Building on the work of psychologists and social scientists in other areas, researchers are investigating how to apply behavioral traits in analyzing how people invest their money.
Today's piece in the Business section of the New York Times discusses, for example, why women tend to be better investors over time then men.
How Men’s Overconfidence Hurts Them as Investors
By JEFF SOMMER
MEN and women invest differently, a growing body of research has found. And in at least one important respect, women may be better at it.
The latest data comes from Vanguard, the mutual fund company. Among 2.7 million people with I.R.A.’s at the company, it found that during the financial crisis of 2008 and 2009, men were much more likely than women to sell their shares at stock market lows. Those sales presumably meant big losses — and missing the start of the market rally that began a year ago.
Male investors, as a group, appear to be overconfident, said John Ameriks, head of Vanguard Investment Counseling and Research and a co-author of the study. “There’s been a lot of academic research suggesting that men think they know what they’re doing, even when they really don’t know what they’re doing,” he said.
Women, on the other hand, appear more likely to acknowledge when they don’t know something — like the direction of the stock market or of the price of a stock or a bond.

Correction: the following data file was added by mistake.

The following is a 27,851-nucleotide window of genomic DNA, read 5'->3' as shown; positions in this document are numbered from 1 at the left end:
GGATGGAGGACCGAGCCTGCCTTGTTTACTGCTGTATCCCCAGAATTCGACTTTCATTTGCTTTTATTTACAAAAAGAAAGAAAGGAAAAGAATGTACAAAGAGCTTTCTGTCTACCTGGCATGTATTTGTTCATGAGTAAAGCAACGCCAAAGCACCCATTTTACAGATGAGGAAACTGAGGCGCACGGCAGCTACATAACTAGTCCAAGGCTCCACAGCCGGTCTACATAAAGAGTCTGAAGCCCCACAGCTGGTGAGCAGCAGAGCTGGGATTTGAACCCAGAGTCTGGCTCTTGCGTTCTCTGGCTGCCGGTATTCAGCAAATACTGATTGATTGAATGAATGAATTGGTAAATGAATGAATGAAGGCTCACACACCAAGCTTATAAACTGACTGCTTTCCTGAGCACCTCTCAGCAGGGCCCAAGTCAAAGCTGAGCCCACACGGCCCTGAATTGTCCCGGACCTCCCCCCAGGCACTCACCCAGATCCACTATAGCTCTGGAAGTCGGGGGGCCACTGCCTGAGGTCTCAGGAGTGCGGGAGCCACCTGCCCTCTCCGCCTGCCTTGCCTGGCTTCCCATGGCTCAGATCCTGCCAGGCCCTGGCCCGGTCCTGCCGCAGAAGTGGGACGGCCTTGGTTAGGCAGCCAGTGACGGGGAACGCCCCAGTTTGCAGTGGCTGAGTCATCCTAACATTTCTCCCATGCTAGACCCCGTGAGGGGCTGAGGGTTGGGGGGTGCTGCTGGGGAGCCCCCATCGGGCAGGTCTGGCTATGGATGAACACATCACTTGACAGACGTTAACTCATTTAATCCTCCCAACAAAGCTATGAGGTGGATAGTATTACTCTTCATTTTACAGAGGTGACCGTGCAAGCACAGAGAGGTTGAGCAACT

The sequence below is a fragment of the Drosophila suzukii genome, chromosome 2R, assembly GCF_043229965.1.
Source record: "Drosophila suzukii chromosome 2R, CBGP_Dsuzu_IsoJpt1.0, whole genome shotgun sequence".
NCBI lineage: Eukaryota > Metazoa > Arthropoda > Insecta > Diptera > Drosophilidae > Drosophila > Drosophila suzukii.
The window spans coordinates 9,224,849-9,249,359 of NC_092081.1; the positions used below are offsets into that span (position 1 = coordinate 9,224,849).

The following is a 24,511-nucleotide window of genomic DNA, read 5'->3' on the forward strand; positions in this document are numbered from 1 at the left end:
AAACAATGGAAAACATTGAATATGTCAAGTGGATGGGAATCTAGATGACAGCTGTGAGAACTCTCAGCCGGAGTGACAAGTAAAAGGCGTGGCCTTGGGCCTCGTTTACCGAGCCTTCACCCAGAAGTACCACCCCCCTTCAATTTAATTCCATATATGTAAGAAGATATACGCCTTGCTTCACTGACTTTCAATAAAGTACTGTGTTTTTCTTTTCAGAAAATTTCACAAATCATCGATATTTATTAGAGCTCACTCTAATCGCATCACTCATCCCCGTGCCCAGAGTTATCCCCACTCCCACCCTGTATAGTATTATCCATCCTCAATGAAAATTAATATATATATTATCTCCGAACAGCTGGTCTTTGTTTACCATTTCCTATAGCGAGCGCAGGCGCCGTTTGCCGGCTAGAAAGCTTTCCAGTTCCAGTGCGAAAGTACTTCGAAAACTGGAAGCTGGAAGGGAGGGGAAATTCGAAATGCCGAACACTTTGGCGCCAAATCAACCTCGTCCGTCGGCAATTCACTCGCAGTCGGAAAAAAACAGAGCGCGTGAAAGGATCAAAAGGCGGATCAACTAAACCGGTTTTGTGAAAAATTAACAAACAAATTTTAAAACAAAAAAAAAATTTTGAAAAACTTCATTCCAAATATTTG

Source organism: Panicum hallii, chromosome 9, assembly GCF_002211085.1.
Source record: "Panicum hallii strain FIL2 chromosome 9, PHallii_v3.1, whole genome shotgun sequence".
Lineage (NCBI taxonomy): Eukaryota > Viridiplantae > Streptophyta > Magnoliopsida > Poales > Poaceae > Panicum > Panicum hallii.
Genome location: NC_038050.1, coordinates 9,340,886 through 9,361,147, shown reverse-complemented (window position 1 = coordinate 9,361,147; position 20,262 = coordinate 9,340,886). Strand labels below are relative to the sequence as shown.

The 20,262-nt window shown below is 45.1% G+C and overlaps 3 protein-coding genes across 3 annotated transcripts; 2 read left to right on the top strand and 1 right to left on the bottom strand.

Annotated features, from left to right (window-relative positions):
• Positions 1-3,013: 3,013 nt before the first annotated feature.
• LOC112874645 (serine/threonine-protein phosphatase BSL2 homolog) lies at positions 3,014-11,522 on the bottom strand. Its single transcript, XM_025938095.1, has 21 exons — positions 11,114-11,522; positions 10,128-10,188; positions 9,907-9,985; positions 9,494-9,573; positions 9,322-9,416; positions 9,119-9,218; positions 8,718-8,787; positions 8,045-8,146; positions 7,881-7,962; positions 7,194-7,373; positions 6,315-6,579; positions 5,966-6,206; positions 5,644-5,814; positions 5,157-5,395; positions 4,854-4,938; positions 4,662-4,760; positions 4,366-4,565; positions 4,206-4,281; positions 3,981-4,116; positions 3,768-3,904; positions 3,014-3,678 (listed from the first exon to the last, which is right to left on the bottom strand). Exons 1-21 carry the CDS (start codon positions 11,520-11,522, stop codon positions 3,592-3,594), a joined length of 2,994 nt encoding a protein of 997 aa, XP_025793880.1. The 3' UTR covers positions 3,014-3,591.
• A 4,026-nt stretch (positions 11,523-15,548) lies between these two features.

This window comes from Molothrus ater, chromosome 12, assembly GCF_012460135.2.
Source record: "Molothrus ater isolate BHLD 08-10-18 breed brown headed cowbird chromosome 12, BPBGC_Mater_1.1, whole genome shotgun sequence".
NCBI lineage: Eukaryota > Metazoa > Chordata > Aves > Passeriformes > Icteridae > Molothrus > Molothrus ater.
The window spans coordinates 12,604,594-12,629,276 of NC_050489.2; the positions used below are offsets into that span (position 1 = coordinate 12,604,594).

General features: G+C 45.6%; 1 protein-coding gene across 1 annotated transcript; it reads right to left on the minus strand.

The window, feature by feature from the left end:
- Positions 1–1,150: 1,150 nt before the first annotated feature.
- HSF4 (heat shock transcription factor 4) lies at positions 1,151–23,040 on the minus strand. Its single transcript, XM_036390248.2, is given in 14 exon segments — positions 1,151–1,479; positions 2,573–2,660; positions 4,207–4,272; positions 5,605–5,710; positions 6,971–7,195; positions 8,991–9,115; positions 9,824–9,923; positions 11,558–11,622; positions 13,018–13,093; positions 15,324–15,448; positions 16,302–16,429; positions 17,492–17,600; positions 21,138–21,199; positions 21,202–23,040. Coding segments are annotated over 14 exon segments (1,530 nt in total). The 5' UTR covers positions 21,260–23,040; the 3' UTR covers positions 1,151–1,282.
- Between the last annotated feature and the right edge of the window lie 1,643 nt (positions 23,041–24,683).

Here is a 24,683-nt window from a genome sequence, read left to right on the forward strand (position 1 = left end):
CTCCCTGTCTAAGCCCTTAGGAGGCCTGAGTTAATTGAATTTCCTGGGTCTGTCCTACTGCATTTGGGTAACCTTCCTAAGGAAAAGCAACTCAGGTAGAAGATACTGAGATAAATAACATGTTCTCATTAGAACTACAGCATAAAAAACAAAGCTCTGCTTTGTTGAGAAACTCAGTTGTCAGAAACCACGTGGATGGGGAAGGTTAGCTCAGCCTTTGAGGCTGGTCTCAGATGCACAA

Staying the course and minimizing costs — selling high and buying low, if you trade at all — are the classic characteristics of good long-term, buy-and-hold investors. But during the financial crisis, the Vanguard study showed, men were more likely than women to trade — and to do so at the wrong times.
That fits the patterns found in path-breaking research by Brad M. Barber of the University of California, Davis, and Terrance Odean, now at the University of California, Berkeley. In a 2001 study titled, “Boys Will Be Boys: Gender, Overconfidence and Common Stock Investment,” they analyzed the investing behavior of more than 35,000 households from a large discount brokerage firm. All else being equal, men traded stocks nearly 50 percent more often than women. This added trading drove up the men’s costs and lowered their returns.